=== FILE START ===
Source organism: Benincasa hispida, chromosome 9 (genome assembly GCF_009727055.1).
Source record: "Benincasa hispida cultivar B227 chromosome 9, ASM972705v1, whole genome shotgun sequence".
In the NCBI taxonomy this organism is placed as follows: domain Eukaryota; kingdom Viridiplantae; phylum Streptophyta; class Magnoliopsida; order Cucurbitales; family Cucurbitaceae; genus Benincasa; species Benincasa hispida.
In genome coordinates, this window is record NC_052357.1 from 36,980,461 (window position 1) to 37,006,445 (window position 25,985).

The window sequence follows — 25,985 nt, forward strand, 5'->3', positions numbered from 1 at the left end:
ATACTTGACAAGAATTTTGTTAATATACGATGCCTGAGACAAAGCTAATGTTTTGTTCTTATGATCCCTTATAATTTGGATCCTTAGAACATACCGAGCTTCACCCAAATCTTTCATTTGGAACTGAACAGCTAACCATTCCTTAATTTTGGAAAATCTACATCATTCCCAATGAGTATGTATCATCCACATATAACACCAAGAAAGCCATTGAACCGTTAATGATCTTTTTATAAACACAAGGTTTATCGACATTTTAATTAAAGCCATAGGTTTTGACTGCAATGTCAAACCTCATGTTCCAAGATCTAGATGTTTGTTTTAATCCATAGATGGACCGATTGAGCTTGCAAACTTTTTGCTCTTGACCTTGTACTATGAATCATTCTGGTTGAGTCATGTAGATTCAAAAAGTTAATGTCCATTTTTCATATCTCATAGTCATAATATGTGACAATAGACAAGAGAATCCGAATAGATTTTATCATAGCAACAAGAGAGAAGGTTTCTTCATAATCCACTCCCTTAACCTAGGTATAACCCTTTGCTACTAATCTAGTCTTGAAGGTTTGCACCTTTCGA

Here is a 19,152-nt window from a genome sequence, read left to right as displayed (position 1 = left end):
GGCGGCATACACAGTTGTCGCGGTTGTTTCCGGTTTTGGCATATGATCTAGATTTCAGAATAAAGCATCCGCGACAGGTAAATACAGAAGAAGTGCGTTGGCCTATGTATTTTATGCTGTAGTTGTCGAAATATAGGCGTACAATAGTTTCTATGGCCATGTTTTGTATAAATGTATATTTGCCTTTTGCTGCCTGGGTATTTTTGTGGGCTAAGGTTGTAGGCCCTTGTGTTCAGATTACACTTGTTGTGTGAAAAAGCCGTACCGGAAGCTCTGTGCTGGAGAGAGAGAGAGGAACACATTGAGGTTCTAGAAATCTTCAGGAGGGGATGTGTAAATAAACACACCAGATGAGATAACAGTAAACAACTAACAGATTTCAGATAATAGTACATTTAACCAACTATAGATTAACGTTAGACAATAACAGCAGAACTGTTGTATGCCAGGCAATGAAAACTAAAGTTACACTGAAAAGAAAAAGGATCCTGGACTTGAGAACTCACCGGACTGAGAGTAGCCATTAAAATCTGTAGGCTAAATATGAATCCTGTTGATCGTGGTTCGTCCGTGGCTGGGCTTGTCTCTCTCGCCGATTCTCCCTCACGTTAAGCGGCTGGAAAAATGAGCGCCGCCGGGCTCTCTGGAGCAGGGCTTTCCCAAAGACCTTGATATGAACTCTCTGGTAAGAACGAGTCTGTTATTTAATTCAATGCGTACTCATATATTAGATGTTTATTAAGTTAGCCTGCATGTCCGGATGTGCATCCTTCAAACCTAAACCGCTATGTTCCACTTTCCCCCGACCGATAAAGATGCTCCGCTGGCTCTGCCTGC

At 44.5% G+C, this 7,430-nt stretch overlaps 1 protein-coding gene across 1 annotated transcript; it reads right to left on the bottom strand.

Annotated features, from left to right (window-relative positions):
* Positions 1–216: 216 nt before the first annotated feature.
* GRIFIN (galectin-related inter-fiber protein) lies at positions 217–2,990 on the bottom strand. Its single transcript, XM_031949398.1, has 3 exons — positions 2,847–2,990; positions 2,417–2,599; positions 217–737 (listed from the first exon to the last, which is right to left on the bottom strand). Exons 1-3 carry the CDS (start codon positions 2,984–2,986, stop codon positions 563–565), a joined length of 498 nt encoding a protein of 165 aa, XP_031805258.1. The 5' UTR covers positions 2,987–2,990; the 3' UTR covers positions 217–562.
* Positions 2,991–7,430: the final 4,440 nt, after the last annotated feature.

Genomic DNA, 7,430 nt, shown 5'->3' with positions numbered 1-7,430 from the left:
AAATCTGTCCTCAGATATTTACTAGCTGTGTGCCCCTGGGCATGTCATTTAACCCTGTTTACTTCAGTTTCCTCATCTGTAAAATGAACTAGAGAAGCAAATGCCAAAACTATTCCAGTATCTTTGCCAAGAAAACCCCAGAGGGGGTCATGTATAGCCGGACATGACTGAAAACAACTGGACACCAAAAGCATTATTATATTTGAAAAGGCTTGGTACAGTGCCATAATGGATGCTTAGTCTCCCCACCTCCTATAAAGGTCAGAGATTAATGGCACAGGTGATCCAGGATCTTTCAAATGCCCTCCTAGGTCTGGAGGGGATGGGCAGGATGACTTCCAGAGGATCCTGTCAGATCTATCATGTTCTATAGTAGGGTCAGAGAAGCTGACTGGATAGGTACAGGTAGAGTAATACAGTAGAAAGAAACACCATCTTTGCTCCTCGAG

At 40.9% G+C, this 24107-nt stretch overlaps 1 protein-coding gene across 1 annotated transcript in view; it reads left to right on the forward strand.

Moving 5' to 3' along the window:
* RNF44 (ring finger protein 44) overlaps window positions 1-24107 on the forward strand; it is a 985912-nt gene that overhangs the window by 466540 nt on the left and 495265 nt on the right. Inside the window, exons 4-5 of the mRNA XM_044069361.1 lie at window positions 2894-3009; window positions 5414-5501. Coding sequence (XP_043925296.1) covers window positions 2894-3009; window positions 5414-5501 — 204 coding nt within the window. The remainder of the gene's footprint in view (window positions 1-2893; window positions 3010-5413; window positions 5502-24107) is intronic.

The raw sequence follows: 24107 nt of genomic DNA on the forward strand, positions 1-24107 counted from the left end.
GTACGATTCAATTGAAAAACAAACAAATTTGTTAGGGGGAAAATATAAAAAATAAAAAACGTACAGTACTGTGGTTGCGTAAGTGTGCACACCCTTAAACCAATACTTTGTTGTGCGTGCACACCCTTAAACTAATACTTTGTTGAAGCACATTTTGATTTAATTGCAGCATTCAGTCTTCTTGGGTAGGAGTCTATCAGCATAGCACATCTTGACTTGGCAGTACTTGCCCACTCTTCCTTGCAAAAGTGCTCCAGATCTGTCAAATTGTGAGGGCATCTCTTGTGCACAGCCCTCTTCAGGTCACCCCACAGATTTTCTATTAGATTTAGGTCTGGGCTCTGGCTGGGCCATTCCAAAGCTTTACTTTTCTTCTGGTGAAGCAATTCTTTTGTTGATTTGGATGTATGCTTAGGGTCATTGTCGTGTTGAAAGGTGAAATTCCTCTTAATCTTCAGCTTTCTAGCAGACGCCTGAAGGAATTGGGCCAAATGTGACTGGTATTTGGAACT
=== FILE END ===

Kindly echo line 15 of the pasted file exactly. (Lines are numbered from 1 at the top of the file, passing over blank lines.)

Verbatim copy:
AAATCTGTCCTCAGATATTTACTAGCTGTGTGCCCCTGGGCATGTCATTTAACCCTGTTTACTTCAGTTTCCTCATCTGTAAAATGAACTAGAGAAGCAAATGCCAAAACTATTCCAGTATCTTTGCCAAGAAAACCCCAGAGGGGGTCATGTATAGCCGGACATGACTGAAAACAACTGGACACCAAAAGCATTATTATATTTGAAAAGGCTTGGTACAGTGCCATAATGGATGCTTAGTCTCCCCACCTCCTATAAAGGTCAGAGATTAATGGCACAGGTGATCCAGGATCTTTCAAATGCCCTCCTAGGTCTGGAGGGGATGGGCAGGATGACTTCCAGAGGATCCTGTCAGATCTATCATGTTCTATAGTAGGGTCAGAGAAGCTGACTGGATAGGTACAGGTAGAGTAATACAGTAGAAAGAAACACCATCTTTGCTCCTCGAG